How to Make a Hydroponic Herb Garden


Growing a Herb Garden no Longer Needs to be a Dirty Job

Vegetable gardening is no longer confined to having to play around with dirt and getting your fingernails messy with mounds of soil. Many fresh fruits and vegetables that can be purchased from the store these days are grown hydroponically. Hydroponics is growing crops without soil.

Hydroponic gardening is a gardening method that does not use soil as its medium where the nutrients used are delivered directly to the plant’s roots. If you use hydroponic gardening for herbs, it will definitely produce more herbs because the plant does not need to use all of its energy and resources seeking out the nutrients that are required in order to thrive and survive.

Building a hydroponic garden provides an advantage to gardeners because its plants are normally free from pests and would be able to produce as the plant grows using the traditional method. It is also ideal for planting leafy green plants such as lettuce, kale and mustard greens, and herbs such as basil, mint and watercress. But, more importantly it is perfect for planting herbs. Your herb garden can be as simple as a small indoor container unit or a very elaborate patch outdoors that provides both aesthetic appeal to your home and of course, culinary function in your kitchen.

Growing your own herbs is a very fulfilling and economical project that you can undertake. Herbs enhance the flavor of your meals as well as help reduce food cost by eliminating the need to purchase your herb supply at the supermarket. A successful herb garden comes from proper preparation of the soil that you will use for planting herbs. It is not as hard as you think, whether you decide to grow your garden in containers or a large garden or even in a hydroponic way. Below is some of the information that can help you start your own hydroponic herb garden.

What you Need

  • Container
  • Styrofoam
  • Scissors
  • Plants
  • Net Pots
  • Rock Wool
  • Nutrient Solution
  • Grow light
  • Chains to suspend grow light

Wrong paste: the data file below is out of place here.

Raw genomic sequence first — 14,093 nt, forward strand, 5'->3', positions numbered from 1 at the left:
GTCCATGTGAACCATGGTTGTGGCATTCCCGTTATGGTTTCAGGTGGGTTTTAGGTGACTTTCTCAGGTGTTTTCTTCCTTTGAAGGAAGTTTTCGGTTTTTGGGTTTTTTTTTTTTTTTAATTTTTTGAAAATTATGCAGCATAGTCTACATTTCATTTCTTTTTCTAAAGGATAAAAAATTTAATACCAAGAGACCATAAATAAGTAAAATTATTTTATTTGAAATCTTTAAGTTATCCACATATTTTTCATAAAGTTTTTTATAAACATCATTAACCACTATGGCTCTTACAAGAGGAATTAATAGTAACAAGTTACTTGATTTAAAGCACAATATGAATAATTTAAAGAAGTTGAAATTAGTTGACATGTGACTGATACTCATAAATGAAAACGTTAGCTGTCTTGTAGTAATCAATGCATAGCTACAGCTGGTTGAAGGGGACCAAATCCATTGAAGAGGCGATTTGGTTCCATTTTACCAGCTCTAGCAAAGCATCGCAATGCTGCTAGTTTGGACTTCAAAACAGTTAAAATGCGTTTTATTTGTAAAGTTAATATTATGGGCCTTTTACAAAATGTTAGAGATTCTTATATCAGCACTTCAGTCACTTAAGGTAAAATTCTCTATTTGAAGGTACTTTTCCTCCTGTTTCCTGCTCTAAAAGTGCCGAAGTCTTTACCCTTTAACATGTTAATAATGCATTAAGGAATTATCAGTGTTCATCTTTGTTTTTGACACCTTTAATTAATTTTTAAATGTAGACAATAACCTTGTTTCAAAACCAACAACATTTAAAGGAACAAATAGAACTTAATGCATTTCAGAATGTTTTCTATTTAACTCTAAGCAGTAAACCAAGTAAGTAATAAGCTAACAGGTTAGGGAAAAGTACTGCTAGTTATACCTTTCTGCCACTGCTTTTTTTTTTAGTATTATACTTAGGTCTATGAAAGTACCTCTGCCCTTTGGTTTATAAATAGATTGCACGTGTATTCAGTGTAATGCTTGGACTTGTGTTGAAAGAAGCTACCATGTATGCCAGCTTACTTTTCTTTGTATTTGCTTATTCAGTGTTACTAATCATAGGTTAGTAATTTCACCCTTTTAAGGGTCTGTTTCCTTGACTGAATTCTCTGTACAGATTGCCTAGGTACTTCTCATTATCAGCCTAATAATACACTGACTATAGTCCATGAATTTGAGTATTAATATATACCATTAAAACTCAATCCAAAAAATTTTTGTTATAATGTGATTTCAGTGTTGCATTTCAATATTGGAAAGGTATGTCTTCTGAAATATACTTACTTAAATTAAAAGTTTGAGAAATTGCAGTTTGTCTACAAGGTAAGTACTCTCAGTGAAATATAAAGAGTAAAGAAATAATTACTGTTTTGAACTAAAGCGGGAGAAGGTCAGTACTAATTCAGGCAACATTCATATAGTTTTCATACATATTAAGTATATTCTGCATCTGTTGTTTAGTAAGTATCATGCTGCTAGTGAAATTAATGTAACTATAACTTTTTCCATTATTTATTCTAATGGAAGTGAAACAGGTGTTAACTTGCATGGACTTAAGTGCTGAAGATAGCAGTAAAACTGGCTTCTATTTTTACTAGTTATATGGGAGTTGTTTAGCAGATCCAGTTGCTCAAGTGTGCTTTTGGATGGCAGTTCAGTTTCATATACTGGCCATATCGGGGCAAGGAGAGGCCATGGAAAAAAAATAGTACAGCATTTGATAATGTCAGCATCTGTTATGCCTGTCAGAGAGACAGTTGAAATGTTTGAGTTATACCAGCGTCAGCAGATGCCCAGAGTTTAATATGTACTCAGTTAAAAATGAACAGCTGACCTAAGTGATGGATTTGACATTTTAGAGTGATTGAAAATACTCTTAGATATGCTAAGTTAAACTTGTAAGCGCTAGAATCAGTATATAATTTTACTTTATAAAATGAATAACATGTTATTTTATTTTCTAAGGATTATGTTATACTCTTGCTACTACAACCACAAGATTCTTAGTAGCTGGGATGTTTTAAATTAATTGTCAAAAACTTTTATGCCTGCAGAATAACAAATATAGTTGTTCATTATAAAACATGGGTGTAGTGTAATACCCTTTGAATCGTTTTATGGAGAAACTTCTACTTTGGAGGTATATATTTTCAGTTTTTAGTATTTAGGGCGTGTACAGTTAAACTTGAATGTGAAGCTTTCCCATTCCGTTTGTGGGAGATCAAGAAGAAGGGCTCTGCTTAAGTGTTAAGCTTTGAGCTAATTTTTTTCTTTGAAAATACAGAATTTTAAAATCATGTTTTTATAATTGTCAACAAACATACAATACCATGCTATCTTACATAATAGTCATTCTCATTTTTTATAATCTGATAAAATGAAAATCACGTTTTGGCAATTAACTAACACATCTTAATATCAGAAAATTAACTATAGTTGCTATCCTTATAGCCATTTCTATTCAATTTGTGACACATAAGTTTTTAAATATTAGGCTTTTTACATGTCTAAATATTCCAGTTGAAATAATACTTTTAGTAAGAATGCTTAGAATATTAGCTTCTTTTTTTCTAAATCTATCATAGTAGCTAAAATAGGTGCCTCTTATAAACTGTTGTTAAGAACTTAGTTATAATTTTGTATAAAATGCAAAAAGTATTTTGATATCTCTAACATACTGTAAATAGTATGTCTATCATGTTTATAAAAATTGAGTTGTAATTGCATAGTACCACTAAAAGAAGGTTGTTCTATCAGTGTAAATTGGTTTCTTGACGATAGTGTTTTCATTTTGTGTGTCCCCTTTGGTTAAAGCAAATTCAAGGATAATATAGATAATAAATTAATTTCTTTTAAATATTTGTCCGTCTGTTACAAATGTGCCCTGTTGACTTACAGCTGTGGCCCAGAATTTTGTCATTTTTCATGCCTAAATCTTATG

• Hooks to attach grow light chains to the ceiling
  • Angle brackets to attach grow light chains to grow light
  • pH testing strips


  1. Firstly, you need to select a container for your hydroponic herb garden for instance, by choosing an old old aquarium or plastic tub which can be used for a simple hydroponic herb garden.
  2. Next step is to build a stand in order to support your plant’s pots inside the container. You should use a large piece of Styrofoam and scissors to cut a piece that is 1/2 inch smaller than the inside dimensions of the container. Styrofoam is used to enable the pots to float above the nutrient solution while the nutrients are available to the plant’s roots.
  3. You need to cut holes in the Styrofoam for each pot and ensure the holes are large enough to only allow the bottom half of the pot to fit through suspending the plant’s roots in the nutrient solution.
  4. Then, place your herb plants into net pots, fill them with inert medium to within 1/4 inch of the top of the container and the most common medium used are rockwool, vermiculite, perlite or small gravel.
  5. Next, you should add the nutrient solution at the bottom of the container. It is also much easier to use a pre-mixed nutrient solution but if you have the time you can learn to make your own nutrient solution.
  6. You can now place the piece of Styrofoam in the container so that it will be resting on top of the nutrient solution before placing the herb plants of your choice into the net pots through the holes that you have cut earlier into the Styrofoam.
  7. Then, attach a grow light in a centre position above your container for example a metal halide lights. The lights should be suspended above the container at least 12-inches by using two chains with adjustable length so they can be raised as the plants grow. You can loop the top of the chains over hooks attached to ceiling studs while the light fixture can be attached to the bottom of the chains using angle brackets.
  8. You can check the pH level of your nutrient solution by using paper test strips and normally for most herbs, the best pH value is 6.0. If you have a high level of pH level, you can simply add a small amount of vinegar to lower the pH. As for increasing the pH level, you can use a small amount of baking soda and rechecked the again the pH level. Hydroponically grown herbs also need the temperature of between 65 degrees and 80 degrees F to grow properly.
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